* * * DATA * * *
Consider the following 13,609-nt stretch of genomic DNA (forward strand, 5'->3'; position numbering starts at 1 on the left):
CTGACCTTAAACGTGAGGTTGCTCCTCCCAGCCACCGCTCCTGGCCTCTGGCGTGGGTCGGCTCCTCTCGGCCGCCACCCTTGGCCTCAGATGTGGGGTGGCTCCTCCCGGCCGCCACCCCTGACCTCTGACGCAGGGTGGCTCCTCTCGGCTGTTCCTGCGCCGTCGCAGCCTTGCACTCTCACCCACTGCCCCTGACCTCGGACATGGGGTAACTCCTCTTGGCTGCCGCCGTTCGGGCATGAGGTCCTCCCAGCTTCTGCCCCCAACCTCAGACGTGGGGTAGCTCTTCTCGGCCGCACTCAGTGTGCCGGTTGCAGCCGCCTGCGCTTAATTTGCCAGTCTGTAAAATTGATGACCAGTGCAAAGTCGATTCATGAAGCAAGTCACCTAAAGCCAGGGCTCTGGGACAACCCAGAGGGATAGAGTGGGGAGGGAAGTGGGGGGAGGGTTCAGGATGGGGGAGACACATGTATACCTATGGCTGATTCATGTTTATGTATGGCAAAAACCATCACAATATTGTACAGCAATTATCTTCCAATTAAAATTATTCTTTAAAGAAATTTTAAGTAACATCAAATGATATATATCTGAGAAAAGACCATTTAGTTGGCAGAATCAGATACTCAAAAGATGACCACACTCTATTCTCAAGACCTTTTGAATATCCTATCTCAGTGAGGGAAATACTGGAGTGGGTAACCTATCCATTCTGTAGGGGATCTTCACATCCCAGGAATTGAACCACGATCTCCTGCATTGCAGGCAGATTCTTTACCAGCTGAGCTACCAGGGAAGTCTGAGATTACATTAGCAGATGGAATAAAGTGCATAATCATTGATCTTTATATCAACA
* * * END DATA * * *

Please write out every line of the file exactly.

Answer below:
Consider the following 13,609-nt stretch of genomic DNA (forward strand, 5'->3'; position numbering starts at 1 on the left):
CTGACCTTAAACGTGAGGTTGCTCCTCCCAGCCACCGCTCCTGGCCTCTGGCGTGGGTCGGCTCCTCTCGGCCGCCACCCTTGGCCTCAGATGTGGGGTGGCTCCTCCCGGCCGCCACCCCTGACCTCTGACGCAGGGTGGCTCCTCTCGGCTGTTCCTGCGCCGTCGCAGCCTTGCACTCTCACCCACTGCCCCTGACCTCGGACATGGGGTAACTCCTCTTGGCTGCCGCCGTTCGGGCATGAGGTCCTCCCAGCTTCTGCCCCCAACCTCAGACGTGGGGTAGCTCTTCTCGGCCGCACTCAGTGTGCCGGTTGCAGCCGCCTGCGCTTAATTTGCCAGTCTGTAAAATTGATGACCAGTGCAAAGTCGATTCATGAAGCAAGTCACCTAAAGCCAGGGCTCTGGGACAACCCAGAGGGATAGAGTGGGGAGGGAAGTGGGGGGAGGGTTCAGGATGGGGGAGACACATGTATACCTATGGCTGATTCATGTTTATGTATGGCAAAAACCATCACAATATTGTACAGCAATTATCTTCCAATTAAAATTATTCTTTAAAGAAATTTTAAGTAACATCAAATGATATATATCTGAGAAAAGACCATTTAGTTGGCAGAATCAGATACTCAAAAGATGACCACACTCTATTCTCAAGACCTTTTGAATATCCTATCTCAGTGAGGGAAATACTGGAGTGGGTAACCTATCCATTCTGTAGGGGATCTTCACATCCCAGGAATTGAACCACGATCTCCTGCATTGCAGGCAGATTCTTTACCAGCTGAGCTACCAGGGAAGTCTGAGATTACATTAGCAGATGGAATAAAGTGCATAATCATTGATCTTTATATCAACA